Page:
This review highlights recent research on Achilles tendon healing, and comments on the current clinical controversy surrounding the diagnosis and treatment of injury. The processes of Achilles tendon healing, as demonstrated through changes in its structure, composition, and biomechanics, are reviewed. Finally, a review of tendon developmental biology and mechano transductive pathways is completed to recognize recent efforts to augment injured Achilles tendons, and to suggest potential future strategies for therapeutic intervention and functional tissue engineering. Despite an abundance of clinical evidence suggesting that current treatments and rehabilitation strategies for Achilles tendon ruptures are equivocal, significant questions remain to fully elucidate the basic science mechanisms governing Achilles tendon injury, healing, treatment, and rehabilitation.
- Robotics in shoulder rehabilitation. [Journal Article, Review]
- Muscles Ligaments Tendons J 2014 Apr; 4(2):207-13.
In the last few decades, several researches have been conducted in the field of robotic rehabilitation to meet the intensive, repetitive and task-oriented training, with the goal to recover the motor function. Up to now, robotic rehabilitation studies of the upper extremity have generally focused on stroke survivors leaving less explored the field of orthopaedic shoulder rehabilitation. In this review we analyse the present status of robotic technologies, in order to understand which are the current indications and which may be the future perspective for their application in both neurological and orthopaedic shoulder rehabilitation.
- Assessment of the ability of wheelchair subjects with spinal cord injury to perform a specific protocol of shoulder training: a pilot study. [Journal Article]
- Muscles Ligaments Tendons J 2014 Apr; 4(2):165-76.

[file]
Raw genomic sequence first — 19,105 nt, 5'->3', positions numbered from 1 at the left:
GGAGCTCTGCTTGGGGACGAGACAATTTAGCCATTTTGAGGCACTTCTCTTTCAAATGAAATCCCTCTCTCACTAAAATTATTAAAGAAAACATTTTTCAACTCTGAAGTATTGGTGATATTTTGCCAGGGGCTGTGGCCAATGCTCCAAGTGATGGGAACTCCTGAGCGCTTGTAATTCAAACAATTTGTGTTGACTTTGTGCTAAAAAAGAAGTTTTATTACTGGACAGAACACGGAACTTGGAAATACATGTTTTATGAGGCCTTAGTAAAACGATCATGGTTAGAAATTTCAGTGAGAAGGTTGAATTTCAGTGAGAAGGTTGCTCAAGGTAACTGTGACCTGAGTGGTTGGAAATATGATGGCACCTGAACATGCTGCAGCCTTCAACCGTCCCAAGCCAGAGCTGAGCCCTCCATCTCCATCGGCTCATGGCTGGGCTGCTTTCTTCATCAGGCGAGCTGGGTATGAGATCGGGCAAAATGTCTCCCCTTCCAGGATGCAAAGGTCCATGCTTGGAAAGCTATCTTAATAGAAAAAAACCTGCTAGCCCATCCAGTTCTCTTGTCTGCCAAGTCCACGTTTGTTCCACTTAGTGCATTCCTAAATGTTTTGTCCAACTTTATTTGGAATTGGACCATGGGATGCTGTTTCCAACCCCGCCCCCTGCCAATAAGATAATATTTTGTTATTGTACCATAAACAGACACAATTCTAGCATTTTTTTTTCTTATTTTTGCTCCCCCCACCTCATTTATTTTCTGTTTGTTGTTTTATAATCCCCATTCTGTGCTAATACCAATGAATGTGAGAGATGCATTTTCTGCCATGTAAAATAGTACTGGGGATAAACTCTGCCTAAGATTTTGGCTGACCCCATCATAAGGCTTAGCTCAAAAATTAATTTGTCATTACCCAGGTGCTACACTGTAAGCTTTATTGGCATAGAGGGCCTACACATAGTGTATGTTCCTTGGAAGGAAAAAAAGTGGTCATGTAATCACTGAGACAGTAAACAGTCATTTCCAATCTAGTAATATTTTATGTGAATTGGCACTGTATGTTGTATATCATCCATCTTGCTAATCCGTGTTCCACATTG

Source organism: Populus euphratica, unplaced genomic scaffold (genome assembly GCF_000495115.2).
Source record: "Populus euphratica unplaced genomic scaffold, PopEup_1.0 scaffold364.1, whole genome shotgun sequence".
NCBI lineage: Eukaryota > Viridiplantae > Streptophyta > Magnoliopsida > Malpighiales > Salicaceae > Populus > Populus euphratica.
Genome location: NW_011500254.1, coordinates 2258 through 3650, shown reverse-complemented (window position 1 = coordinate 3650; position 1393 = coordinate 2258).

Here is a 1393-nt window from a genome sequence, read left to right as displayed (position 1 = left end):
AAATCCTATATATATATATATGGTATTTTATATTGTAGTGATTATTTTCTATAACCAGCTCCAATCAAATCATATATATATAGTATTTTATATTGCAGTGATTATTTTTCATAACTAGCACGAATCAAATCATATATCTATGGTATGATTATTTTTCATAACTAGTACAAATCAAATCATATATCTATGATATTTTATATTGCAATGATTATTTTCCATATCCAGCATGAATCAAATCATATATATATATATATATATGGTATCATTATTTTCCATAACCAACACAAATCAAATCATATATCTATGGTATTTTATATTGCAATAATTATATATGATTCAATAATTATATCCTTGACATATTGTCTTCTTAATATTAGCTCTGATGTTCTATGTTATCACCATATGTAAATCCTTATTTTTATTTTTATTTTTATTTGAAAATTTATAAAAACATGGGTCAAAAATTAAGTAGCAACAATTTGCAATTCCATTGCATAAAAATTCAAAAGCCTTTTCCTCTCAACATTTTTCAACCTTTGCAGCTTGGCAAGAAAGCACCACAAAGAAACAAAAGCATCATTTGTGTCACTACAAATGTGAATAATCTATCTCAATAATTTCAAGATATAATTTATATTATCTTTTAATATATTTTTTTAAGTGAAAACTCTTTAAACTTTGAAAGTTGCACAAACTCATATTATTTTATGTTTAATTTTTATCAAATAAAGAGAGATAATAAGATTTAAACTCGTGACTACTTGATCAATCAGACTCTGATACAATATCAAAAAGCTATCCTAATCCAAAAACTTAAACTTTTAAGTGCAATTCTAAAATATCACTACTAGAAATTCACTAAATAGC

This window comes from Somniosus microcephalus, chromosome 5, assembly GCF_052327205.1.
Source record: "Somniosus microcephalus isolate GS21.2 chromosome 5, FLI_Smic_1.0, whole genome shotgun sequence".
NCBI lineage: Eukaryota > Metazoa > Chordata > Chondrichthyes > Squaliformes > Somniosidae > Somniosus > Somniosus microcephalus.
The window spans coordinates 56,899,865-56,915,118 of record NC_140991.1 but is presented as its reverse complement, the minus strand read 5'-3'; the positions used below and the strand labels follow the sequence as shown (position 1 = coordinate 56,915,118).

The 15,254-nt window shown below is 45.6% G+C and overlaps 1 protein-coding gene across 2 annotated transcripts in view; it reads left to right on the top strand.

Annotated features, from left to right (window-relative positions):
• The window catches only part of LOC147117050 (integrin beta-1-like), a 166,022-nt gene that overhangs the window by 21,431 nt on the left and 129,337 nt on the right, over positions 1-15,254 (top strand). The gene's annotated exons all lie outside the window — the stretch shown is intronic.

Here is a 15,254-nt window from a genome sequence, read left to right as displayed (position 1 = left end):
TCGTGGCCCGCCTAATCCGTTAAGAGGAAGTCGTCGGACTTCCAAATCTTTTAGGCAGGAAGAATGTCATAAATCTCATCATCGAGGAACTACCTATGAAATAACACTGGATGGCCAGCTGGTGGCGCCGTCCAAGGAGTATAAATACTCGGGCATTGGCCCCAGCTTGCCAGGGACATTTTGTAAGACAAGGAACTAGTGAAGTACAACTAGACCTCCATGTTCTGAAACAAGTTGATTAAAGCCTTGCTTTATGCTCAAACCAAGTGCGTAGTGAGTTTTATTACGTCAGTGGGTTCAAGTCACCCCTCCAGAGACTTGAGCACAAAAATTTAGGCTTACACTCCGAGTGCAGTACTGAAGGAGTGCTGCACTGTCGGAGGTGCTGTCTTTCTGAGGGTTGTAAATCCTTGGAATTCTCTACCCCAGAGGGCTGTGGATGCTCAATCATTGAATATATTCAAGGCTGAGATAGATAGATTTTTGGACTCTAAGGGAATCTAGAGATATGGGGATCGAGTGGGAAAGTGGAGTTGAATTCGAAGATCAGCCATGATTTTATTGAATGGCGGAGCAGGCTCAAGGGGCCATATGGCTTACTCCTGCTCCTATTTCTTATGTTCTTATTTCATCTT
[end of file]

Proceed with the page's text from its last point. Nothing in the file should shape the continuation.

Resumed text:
a regular program of exercises in subjects with spinal cord injury (SCI) can contribute to reduce the risk of upper extremities injuries.in this prospective laboratory study we tested the hypothesis that a training machine developed for able-body users is suitable for a shoulder training protocol in 11 paraplegic subjects with SCI. Overall subjects were assessed with the SCIM III, CS, DASH and standard shoulder examination. We set a protocol of shoulder exercises performed with a training machine. Overall subjects were able to perform the protocol but 2 did not complete the exercises n° 6 and 7. The position of the wheelchair during each exercise was recorded. Wheelchair position/loading level were significantly correlated with the protocol n° 2, 3 and 5 as well as BMI/loading level for the exercises n° 5 and 9 and age/loading level for the exercise n° 7. Clinical scores were neither correlated with loading nor with anthropometric data.FROM THE ANALYSIS OF DATA COLLECTED IN THIS STUDY ARISED THAT: 1) the training machine needs some adjustments for paraplegic subjects, 2) the training protocol was appropriate except for the exercises needing a torso-rotation and 3) the template for wheelchair position may be a valid guide for an optimal paraplegic shoulder training.